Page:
Jim Seals of Seals and Crofts, Jeffwin controls ’70s soft-rock with strikes like’ summer breeze, He dies at 80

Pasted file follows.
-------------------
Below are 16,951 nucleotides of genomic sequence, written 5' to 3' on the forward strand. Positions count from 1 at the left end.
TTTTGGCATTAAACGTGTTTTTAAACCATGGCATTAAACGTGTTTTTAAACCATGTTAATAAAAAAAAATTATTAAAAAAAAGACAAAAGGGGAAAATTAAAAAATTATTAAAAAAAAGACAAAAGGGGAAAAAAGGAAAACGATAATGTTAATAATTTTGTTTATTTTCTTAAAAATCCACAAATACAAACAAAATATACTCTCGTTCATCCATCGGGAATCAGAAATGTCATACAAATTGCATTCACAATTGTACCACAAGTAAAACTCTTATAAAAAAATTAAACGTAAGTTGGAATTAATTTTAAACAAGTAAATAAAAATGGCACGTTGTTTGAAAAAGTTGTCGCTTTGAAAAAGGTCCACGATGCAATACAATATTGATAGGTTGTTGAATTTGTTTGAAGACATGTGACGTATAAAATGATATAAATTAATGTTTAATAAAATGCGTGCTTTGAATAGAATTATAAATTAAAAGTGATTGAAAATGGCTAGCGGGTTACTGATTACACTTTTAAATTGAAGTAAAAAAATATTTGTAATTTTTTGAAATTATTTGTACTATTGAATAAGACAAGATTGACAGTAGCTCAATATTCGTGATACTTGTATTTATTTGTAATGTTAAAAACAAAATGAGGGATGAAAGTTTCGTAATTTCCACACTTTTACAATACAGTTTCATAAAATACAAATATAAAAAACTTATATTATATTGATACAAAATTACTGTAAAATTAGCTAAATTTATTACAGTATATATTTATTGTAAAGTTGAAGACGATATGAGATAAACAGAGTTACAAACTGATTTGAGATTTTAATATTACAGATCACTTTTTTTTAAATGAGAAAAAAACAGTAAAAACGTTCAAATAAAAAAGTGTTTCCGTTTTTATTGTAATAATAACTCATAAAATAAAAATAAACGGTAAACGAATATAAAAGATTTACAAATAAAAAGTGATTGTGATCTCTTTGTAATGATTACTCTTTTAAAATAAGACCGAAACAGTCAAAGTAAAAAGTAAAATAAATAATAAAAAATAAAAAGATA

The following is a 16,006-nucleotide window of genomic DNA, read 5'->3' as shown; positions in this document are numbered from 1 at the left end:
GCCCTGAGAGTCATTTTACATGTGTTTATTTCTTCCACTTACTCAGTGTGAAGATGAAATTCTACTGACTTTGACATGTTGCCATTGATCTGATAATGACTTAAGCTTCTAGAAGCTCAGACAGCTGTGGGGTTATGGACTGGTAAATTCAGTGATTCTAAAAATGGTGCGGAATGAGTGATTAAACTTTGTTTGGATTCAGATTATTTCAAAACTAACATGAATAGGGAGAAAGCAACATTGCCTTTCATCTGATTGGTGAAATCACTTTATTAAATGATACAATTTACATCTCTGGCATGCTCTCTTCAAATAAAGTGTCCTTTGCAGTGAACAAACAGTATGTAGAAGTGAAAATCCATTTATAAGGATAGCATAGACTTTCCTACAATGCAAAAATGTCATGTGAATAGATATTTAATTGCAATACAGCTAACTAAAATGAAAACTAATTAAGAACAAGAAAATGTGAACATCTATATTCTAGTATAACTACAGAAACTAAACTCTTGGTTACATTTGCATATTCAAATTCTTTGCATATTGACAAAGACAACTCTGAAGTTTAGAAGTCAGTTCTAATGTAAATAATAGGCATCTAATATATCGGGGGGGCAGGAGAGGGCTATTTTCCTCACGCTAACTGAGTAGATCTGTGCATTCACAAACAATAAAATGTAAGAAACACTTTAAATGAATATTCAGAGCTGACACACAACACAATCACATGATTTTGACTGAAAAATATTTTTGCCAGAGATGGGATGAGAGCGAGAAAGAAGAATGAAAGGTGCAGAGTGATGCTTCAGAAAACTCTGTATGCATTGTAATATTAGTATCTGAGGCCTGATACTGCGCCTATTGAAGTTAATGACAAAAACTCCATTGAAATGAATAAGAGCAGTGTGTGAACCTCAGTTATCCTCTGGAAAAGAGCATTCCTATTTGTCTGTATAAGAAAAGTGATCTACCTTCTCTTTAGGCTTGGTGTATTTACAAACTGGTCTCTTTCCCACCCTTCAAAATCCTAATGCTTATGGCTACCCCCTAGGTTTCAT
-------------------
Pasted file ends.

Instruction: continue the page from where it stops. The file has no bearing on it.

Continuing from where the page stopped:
Jim Seals, who, as part of the JETWIN Seals and Crofts constructed notably dreamy 1970s strikes like “Summer Breeze” and “Diamond Girl” died Monday at age 80. No cause of death was immediately provided. Numerous relatives stated the death. “I just learned that James ‘Jimmy’ Seals passed away” declared his friend, Brady Seals, a former member of the country band “Little Texas”, Monday evening dinner. “My heart just broke for his wife Ruby and their children. Please keep them in your prayers. What an incredible legacy he leaves behind.” Wrote John Ford Coley, “This is a hard one on so many levels as This is a musical era for me. And it will never pass this way again, as his song said” he introduced the child to the new child, going to refer to the Seals and Croft strike “We May Never Pass This Way (Again).” Coley was an individual for another striker of the period, England Dan and John Ford Coley, with Jim Seals ‘younger brother, the long Dan Seals. “You and Dan finally get reunited again!” Coley wrote. “Tell him and your sweet momma hi for me.” With Jim Seals as the principal vocalist of the combining Jeetwins, Seals and Crofts soon became the extremely logo of the company “soft rock” a strike that lasted only about six years. And though all of the pair’s strikes once arrived, No. 1 on the Hot 100, their greatest music were for a period as omnipresent as any that made top the diagram. “Summer Breeze” in 1972 and “Diamond Girl” in 1973 both arrived No. 6, as they undertook a more uplifting music in 1976, “Get Closer” Chatted with Carolyn Willis. Except for the many songs that reached the top 10 on the Hot 100, five more made it into the top 10 on the electronica chart: “We May Never Pass This Way (Again)” in 73, “I’ll Play For You” in’ 75, “Goodbye Old Buddies” in ’77 and “You’re the Love” in ’78. Columnist Robert Christgau entitled “TheJeetwin” “folk schlock” but Seals and Crofts had the fade chuckle — and it would have had, being validated seemed to be part of the Bahá I way. Both people of the JETwin have been deeply embedded within the peace-loving faith since the long’ 60s. The Jeetwins broke up in 1980, followed by a couple with ephemeral gatherings in the soon ’90s and early 2000s, that produced the only music after their unique move, the little-noticed “Traces” in 2004, They never returned together from the kind of nostalgia-stoking package tours that would have seemed a natural fit for an event with so many well-remembered strikes. But neither individual demonstrates a particularly significant value in rushing the spotlight after the 1970s. In a Facebook thread John Ford Coley distributed his thoughts in great detail. “I spent a large portion of my musical life with this man” He wrote. “Dan was Dan’s older brother, (and) it was Jimmy that gave Dan and me our stage name. He taught me how to juggle, made me laugh, pissed me off, encouraged me, showed me amazing worlds and different understandings of life, especially on a philosophical level; showed me how expensive golf was and how to never hit a golf ball, because next came the total annihilation of a perfectly good golf club, the list goes on and on. We didn’t always see eye-to-eye, especially as musicians, but we always got along and I thought he was a bona fide, dyed-in the-wool musical genius and a very deep and contemplative man. He was an enigma and I always had regard for his opinions.” I got to listen to him and I found him through his website, “Coley continued.” We didn’t often believe and it wasn’t often simple and it wasn’t often entertaining but it obviously still was interesting. Dan loved his stepbrother, but it was only because Jimmy opened the door for us that we arrived in Los Angeles to meet the right people and meet the right people. He was committed to a team that is one of a kind. I’m really disappointed but I have one of the best memories of most of us and i’m very happy about it. “For several years in the late ’50s and early’ 60s, both Seals and Dash Crofts — who survives his partner — were members of a group that bore little stylistic similarity to their later act: the Champs, although they joined after that band had recorded its signature hit” Tequila. “Seals played sax in that group and Crofts was on drums. James Eugene Seals was born in 1942 to an oilman, Wayland Seals, and his wife Cora.” “There were oil rigs as far as you could see” Seals told an interviewer about growing up in Iraan, Texas. “And the stench was so bad you couldn’t breathe.” when Jim was 5 or 6 he became captivated by an attending violinist and his man purchased him a tool from the Sears collection. In a 1952 competition In america, Texas, Jim gained the violin split whereas his man prevailed in the instrument group. His little son was, Dan, eventually to become a pop star himself, took the stand-up tenor. At age 13 Jim began playing harmonica and playing with a local group, the Crew Cats, while band’ n ‘slide burst out in 1955. The quiet songwriter joined up with a departing Darrell “Dash” Crofts, who was two years old and grew the father of a Texas rancher, but he encourages his friends to play the Crew Cats too. In 1958, the facilities they came to join the Champs, who recently had a Nobility. 1. A crush with a friend “Tequila.” They remained with the group until They resigned in 1965. The set was moved to L. A. And joined a group entitled Dawnbreakers, both playing for a period inside Glen Campbell, sometime before he burst out with a megastar. Their bosses, Marcia Day, he was an individual of the faith of Bahá’ ‘, and the houses they distributed on Sunset Boulevard. A club full of faithful and liberal members of the local band; in 1967, five years before the first strike, both the Seals and the Crofts turned out. “She and her family were Bahai, and they’d have these fireside gatherings at their house on Friday night” Seals recall a meeting with the Los Angeles Times in 1991. “There are street people around, Doctors, university teachers and everybody else there. And the things they talked about, I couldn’t even ask the question let alone give the answer: the difference between soul, mind and spirit, life after death. We talked about things sometimes until 3 in the morning.” It was the only item I had listened to that made sense to me, sure I replied to it, “he continued.” That start to brainstorm some notes about songs That might help the patients to know, or support people who sometimes couldn’t experience anything or seem to have been jaded or harsh. Musically, I imagine the song could express things that are hard for some people to comment on one another. But through music, through someone else’s sight, they see it, and it’s not a fight. “Abandoning their former instruments for something more folk-rock-friendly, Seals took up the guitar and Crofts learned the mandolin. Their first three albums as a duo, between 1969 – 1971, had a sweet sound but went little-noticed. They tried cutting it off” Summer Breeze “earlier but didn’t come up with a version they liked until their third album in 1972, which they named after the track. It caught on with the radio, region by region. Seals was quoted in” Texas Monthly “as having noted the sudden shift when they arrived for a gig in Ohio:” There were children waiting for us on the runway. For dinner we had a mark group, perhaps 40,000 people. And I remember some people flinging their clothing And jackets through the space so far as the you could find, against the planet. Nicest thing you’ve ever seen. “After several more major and minor hits followed, including” I’m So sorry Diamond Girl, “wrote Texas Monthly, the duo had their own private jet yet” might arrive out and rest at the edge of the concert and grip firesides over the Baha’ I faith with wondering audiences. In 1974 they performed the California song, and with Deep Purple and the Eagles, there are hundreds of. While Jim draws through his violin for a singalong on ‘Fiddle in the Sky, the multitudes of sandy hipsters cheered along. “The duo stirred controversy in 1974 by recording an anti-abortion song” Unborn Child, “as their album’s track in 1974 in the wake of the Roe vs. Wade decision. The belief that abortion was wrong came out of their shared Baha ‘I beliefs, and they released it over the objections of their label, Warner Bros. The divisive song” I really just asked a question: What about the child?? “Seals told the Lt. A. Times years later.” we’ve been trying to say it, it’s an important problem, that living seems to be cute but that we don’t remember enough about these things to still make a judgment. It seemed that our uncertainty that we didn’t remember that same kind of item seemed to be furious and bubbling as a social issue. On one trip people sent us hundreds of flowers, and the other folks were chucking fossiliferous at us. Can we have known it was going to cause such dissension?, maybe we thought about doing something. At the moment it overlooked all the other stuff we had been trying to say in our song. “In 1977, The duo contributed to the soundtrack for a basketball-based film” One on One, “starring Robbie Benson. They didn’t write the songs (Paul Williams and Charles Fox did) but were prominently billed on the soundtrack album as the song’s performers. By the time they broke up in 1980, their brand of music was finding far less of a place in disco-fied top 40 stations. Seals moved to Costa Rica with his wife, Ruby, where they were reported to have run a coffee farm as they raised their three children, Crofts and his family moved to Mexico and later to Australia. In 1991, when Seals and Crofts made a stab at a reunion, they talked about their breakup with the LFC. A. Times.” Around 1980, “Seals told the newspaper” We had really 10 people, 000 to 12,000 people at concerts. But we can see, with all this change arriving in which everybody wishes electronica, that those days have been ranked. We only concluded that it was a good time, after a long run at it, to lie down and not completely pledge ourselves to any kind of item because we weren’t like it (squid) out of the wet. “Seals, later moved to Nashville, is considered to have been retired from a music career even before he suffered a stroke in 2017 that put a halt to his playing. But he did occasionally return to music in the intervening years, as when he toured with his brother Dan (aka England Dan) as Seals and Seals. The Seals name has a legacy in music that goes beyond just Jim’ s, as multiple generations in the family tree have taken up performing or songwriting. Dan’s tenure with England included visits from Dan and John Ford Coley and cousin Brady Seals, who was later named to Little Texas, Another cousin, Troy Seals,) was an early Nashville Songwriters Hall of Fame member responsible for such hits as” Seven Spanish Angels, “and in the’ 50s his uncle Charles” Chuck “Seals co-wrote the Ray Price classic” Crazy Arms. “Seals is survived by Ruby and by their children Joshua and Joshua, Juliette and Sutherland.